Student Athletes: A Scholarship Is Not Enough

By Hunter Vance


With all the college athlete craze generated from March Madness and the upcoming college football season, the debate of student athlete compensation has only intensified. With college football season returning for its annual debut, student athletes return to the field.

Millions of eyes across the country will be tuning in to watch these amateur athletes, just as they did for the Men’s Division I Basketball Tournament this last March. The NCAA reported $857 million of revenue from the 2018 March Madness tournament, and the association is estimated to have increased that amount to $1 billion in 2019.1 The players who make up this tournament and the upcoming college football season are the reason these are some of the most widely viewed sporting events of the year, but the athletes themselves barely get a paper-thin slice of the revenue they produce.

Everyone wants to get paid, and college students are no exception. The lives of student athletes are filled with hard work, but their compensation is often underwhelming in comparison to the high expectations that are placed upon them to perform. Professional and college athletics have a lot in common, but they have one big difference—athlete pay.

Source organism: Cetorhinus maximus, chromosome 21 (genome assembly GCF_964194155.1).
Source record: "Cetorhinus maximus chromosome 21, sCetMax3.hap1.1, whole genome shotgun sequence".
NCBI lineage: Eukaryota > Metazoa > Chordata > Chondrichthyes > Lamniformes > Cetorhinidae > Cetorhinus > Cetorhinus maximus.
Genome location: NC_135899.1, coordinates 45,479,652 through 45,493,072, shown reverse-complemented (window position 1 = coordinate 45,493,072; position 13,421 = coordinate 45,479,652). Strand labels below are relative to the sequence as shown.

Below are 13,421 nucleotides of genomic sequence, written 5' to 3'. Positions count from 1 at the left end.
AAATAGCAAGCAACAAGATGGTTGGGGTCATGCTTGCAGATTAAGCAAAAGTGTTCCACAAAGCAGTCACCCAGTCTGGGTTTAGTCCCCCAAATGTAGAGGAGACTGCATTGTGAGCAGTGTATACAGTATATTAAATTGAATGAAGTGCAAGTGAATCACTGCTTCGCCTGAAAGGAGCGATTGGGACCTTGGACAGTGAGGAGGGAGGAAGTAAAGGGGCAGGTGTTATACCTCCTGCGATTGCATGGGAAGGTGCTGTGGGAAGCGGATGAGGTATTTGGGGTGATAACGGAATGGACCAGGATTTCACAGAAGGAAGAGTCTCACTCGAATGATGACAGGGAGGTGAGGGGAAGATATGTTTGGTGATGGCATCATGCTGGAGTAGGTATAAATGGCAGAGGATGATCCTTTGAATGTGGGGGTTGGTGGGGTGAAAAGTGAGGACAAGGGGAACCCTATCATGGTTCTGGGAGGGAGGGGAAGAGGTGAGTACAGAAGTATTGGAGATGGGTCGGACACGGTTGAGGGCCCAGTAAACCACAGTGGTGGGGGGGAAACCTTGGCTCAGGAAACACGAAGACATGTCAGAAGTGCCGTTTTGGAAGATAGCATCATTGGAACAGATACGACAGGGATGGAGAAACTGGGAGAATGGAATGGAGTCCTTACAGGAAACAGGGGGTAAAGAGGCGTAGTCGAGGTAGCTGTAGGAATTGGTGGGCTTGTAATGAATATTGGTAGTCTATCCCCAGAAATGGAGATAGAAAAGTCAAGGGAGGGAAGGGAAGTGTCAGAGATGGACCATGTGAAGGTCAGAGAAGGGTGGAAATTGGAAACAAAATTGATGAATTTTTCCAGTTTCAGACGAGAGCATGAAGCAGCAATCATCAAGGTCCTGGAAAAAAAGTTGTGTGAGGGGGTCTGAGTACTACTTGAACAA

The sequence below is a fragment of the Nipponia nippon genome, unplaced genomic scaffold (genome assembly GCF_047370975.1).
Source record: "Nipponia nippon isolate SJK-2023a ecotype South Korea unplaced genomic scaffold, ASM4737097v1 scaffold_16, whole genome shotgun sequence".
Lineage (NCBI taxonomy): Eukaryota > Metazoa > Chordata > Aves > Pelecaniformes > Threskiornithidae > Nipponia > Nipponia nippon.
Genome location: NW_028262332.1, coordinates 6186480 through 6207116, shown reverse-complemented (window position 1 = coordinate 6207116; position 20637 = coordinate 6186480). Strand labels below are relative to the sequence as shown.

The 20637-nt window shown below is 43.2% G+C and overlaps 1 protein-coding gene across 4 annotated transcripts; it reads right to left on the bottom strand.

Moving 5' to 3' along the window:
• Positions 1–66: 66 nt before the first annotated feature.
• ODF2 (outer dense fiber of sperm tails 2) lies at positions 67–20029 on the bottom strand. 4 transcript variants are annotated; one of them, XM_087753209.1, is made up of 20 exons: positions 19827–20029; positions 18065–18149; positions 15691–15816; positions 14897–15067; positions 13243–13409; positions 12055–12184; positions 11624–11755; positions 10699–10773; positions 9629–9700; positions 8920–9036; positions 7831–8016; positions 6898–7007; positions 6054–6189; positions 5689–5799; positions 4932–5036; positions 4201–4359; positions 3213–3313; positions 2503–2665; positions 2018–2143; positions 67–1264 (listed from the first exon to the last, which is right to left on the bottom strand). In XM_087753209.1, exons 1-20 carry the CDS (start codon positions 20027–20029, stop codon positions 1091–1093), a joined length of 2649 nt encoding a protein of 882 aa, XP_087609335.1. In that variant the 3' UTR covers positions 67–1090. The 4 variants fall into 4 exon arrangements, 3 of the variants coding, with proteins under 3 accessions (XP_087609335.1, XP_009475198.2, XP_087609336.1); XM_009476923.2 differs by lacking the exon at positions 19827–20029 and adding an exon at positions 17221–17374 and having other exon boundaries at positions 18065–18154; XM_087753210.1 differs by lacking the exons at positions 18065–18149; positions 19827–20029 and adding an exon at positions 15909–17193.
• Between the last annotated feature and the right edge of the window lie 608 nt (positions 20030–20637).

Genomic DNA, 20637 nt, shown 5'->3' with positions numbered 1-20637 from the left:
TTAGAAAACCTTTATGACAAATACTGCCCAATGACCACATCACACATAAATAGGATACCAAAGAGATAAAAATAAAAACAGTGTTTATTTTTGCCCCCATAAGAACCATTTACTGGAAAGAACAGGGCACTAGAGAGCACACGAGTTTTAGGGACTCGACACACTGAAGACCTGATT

A scholarship is the highest stipend student athletes can realize regardless of their economic value to an organization or school. The current NCAA system stipulates that student athletes only receive up to one academic scholarship as compensation for services rendered. Any form of compensation beyond this is against NCAA rules. Students who violate this rule risk their eligibility to play.